We study the Rouse-type dynamics of elastic fractal networks with embedded, stochastically driven, active force monopoles and dipoles, that are temporally correlated. We compute, analytically -- using a general theoretical framework -- and via Langevin dynamics simulations, the mean square displacement of a network bead. Following a short-time super-diffusive behavior, force monopoles yield anomalous subdiffusion with an exponent identical to that of the thermal system. Force dipoles do not induce subdiffusion, and result in rotational motion of the whole network -- as found for micro-swimmers -- and network collapses beyond a critical force amplitude. The collapse persists with increasing system size, signifying a true first-order dynamical phase transition. We conclude that the observed identical subdiffusion exponents of chromosomal loci in normal and ATP-depleted cells are attributed to active force monopoles rather than force dipoles.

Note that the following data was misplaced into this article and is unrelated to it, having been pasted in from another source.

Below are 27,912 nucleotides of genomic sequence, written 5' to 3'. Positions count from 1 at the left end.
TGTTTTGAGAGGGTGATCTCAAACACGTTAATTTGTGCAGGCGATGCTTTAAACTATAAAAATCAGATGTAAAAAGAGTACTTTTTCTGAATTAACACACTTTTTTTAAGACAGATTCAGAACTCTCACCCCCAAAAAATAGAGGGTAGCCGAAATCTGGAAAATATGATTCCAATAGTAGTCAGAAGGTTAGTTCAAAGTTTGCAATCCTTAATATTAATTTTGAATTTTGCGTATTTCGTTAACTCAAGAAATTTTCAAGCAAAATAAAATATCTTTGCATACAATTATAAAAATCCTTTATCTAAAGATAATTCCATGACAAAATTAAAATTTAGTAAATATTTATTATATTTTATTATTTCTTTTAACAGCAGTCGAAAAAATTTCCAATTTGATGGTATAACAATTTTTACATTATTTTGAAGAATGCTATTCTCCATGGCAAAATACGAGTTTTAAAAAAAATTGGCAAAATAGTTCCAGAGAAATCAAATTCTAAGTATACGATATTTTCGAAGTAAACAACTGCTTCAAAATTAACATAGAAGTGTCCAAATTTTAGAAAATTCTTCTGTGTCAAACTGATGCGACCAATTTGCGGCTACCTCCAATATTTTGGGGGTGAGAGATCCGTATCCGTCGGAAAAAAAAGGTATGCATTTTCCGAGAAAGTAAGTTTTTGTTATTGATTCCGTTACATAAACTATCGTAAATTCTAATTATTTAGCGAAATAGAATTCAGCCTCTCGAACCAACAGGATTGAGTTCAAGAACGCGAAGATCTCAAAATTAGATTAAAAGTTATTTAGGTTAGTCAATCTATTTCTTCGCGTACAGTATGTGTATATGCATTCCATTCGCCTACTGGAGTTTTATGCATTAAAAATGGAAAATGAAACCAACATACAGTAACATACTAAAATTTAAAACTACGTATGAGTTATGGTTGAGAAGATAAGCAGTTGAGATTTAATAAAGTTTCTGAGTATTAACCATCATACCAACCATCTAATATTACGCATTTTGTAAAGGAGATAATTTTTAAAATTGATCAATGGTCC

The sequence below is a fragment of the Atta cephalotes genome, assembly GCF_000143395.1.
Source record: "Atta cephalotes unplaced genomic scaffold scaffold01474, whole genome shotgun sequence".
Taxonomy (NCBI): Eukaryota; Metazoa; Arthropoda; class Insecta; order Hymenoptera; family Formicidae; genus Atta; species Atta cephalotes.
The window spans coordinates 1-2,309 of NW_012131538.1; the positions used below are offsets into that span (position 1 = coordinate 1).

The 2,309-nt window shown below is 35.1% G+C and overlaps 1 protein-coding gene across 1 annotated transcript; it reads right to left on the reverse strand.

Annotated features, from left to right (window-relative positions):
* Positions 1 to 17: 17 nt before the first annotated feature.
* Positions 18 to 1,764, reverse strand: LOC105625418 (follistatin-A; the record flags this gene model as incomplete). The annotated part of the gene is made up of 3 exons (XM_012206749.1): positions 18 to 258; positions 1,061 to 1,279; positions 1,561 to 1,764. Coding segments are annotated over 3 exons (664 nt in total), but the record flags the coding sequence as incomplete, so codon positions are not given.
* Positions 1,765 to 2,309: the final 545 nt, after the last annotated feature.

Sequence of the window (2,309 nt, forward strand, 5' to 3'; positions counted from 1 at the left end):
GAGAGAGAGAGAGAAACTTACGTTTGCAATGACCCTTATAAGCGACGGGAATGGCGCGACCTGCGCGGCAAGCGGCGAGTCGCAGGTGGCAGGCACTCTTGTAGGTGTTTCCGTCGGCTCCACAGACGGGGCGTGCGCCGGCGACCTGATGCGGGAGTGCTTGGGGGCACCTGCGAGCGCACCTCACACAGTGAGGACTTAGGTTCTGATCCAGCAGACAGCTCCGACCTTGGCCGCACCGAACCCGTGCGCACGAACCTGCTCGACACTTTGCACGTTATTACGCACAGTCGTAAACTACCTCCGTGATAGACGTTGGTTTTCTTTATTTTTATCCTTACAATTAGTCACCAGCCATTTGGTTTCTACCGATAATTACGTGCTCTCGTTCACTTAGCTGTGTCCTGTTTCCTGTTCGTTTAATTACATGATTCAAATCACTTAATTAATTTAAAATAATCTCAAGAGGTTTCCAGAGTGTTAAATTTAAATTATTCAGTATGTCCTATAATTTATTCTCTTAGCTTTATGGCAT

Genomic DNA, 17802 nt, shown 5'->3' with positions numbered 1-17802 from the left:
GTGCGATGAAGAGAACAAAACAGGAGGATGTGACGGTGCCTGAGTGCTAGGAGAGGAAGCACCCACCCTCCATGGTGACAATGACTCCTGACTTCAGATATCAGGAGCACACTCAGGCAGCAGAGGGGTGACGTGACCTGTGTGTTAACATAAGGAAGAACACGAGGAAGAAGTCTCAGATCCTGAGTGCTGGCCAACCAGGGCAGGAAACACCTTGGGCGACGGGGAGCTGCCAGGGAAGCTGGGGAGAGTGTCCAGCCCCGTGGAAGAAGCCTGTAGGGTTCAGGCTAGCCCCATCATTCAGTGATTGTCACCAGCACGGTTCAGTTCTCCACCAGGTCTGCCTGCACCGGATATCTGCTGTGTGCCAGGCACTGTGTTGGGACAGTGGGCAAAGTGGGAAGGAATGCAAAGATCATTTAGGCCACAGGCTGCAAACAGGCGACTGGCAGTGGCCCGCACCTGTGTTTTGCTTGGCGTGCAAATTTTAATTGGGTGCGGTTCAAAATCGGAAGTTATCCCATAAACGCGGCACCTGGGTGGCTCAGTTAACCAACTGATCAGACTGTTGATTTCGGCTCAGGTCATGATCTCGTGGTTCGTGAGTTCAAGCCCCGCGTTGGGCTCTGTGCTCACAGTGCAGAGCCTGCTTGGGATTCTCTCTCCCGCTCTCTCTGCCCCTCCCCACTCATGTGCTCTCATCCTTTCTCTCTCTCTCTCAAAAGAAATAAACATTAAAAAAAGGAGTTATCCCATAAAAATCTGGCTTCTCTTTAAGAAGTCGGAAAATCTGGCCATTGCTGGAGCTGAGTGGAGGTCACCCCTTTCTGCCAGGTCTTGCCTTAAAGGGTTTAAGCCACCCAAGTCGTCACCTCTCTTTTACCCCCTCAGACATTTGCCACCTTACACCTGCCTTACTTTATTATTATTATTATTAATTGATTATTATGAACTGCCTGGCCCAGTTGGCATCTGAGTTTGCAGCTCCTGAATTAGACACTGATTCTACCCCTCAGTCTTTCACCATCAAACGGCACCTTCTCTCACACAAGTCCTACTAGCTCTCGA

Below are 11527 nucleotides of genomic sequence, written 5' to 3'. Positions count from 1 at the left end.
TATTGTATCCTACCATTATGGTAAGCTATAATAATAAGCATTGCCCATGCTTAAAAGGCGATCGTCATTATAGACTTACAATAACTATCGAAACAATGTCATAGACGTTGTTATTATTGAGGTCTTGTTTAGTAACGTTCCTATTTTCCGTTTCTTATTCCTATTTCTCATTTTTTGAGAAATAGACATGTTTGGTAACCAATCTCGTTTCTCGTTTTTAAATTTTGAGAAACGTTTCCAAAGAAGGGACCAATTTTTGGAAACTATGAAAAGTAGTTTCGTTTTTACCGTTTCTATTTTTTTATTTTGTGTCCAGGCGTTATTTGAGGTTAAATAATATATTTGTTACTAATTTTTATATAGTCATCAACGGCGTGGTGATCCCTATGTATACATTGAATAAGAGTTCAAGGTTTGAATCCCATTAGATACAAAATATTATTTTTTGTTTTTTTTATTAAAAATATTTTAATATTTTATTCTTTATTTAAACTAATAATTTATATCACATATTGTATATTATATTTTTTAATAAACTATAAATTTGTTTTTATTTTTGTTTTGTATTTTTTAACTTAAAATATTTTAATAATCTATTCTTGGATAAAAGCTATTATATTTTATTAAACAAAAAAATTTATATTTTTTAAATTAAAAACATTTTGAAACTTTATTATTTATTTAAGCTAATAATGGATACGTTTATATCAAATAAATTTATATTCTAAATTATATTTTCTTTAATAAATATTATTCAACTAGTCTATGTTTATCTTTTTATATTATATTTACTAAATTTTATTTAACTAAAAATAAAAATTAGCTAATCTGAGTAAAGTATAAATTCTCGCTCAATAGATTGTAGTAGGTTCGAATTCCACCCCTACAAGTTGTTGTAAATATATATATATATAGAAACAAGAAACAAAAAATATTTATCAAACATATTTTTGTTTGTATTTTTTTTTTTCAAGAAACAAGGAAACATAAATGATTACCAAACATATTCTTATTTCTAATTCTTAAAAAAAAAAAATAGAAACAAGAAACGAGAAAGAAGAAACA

|State||Published - 23 Jul 2023|